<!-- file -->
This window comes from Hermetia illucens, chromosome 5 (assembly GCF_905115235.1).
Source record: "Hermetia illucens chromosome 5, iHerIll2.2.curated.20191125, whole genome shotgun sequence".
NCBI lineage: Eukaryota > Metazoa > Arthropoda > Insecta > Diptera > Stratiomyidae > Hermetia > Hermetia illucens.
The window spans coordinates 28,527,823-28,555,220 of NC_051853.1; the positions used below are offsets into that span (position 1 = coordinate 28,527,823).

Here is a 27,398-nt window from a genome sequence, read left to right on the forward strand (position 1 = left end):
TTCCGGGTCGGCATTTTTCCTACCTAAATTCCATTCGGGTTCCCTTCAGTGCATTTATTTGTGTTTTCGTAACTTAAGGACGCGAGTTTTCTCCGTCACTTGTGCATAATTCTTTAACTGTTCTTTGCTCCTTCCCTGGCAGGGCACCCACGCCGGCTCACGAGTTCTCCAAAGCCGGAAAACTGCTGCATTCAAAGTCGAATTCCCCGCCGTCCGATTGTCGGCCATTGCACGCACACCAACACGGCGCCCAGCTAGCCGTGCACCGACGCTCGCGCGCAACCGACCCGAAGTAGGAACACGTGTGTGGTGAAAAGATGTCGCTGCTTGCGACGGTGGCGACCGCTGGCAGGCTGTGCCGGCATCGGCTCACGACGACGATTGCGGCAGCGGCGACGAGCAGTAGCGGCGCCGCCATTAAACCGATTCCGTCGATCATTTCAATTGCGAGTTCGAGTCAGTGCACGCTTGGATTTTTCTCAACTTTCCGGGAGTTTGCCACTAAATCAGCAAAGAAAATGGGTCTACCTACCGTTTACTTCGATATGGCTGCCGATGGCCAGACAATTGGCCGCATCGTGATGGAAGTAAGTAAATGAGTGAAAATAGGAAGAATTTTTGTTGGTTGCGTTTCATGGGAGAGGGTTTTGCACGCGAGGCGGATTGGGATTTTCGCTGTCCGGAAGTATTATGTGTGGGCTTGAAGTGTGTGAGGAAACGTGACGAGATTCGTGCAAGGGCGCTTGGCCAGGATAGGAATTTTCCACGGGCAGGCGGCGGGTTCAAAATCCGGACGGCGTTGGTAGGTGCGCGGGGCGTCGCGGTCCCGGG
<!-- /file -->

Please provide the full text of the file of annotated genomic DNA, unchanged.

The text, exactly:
This window comes from Hermetia illucens, chromosome 5 (assembly GCF_905115235.1).
Source record: "Hermetia illucens chromosome 5, iHerIll2.2.curated.20191125, whole genome shotgun sequence".
NCBI lineage: Eukaryota > Metazoa > Arthropoda > Insecta > Diptera > Stratiomyidae > Hermetia > Hermetia illucens.
The window spans coordinates 28,527,823-28,555,220 of NC_051853.1; the positions used below are offsets into that span (position 1 = coordinate 28,527,823).

Here is a 27,398-nt window from a genome sequence, read left to right on the forward strand (position 1 = left end):
TTCCGGGTCGGCATTTTTCCTACCTAAATTCCATTCGGGTTCCCTTCAGTGCATTTATTTGTGTTTTCGTAACTTAAGGACGCGAGTTTTCTCCGTCACTTGTGCATAATTCTTTAACTGTTCTTTGCTCCTTCCCTGGCAGGGCACCCACGCCGGCTCACGAGTTCTCCAAAGCCGGAAAACTGCTGCATTCAAAGTCGAATTCCCCGCCGTCCGATTGTCGGCCATTGCACGCACACCAACACGGCGCCCAGCTAGCCGTGCACCGACGCTCGCGCGCAACCGACCCGAAGTAGGAACACGTGTGTGGTGAAAAGATGTCGCTGCTTGCGACGGTGGCGACCGCTGGCAGGCTGTGCCGGCATCGGCTCACGACGACGATTGCGGCAGCGGCGACGAGCAGTAGCGGCGCCGCCATTAAACCGATTCCGTCGATCATTTCAATTGCGAGTTCGAGTCAGTGCACGCTTGGATTTTTCTCAACTTTCCGGGAGTTTGCCACTAAATCAGCAAAGAAAATGGGTCTACCTACCGTTTACTTCGATATGGCTGCCGATGGCCAGACAATTGGCCGCATCGTGATGGAAGTAAGTAAATGAGTGAAAATAGGAAGAATTTTTGTTGGTTGCGTTTCATGGGAGAGGGTTTTGCACGCGAGGCGGATTGGGATTTTCGCTGTCCGGAAGTATTATGTGTGGGCTTGAAGTGTGTGAGGAAACGTGACGAGATTCGTGCAAGGGCGCTTGGCCAGGATAGGAATTTTCCACGGGCAGGCGGCGGGTTCAAAATCCGGACGGCGTTGGTAGGTGCGCGGGGCGTCGCGGTCCCGGG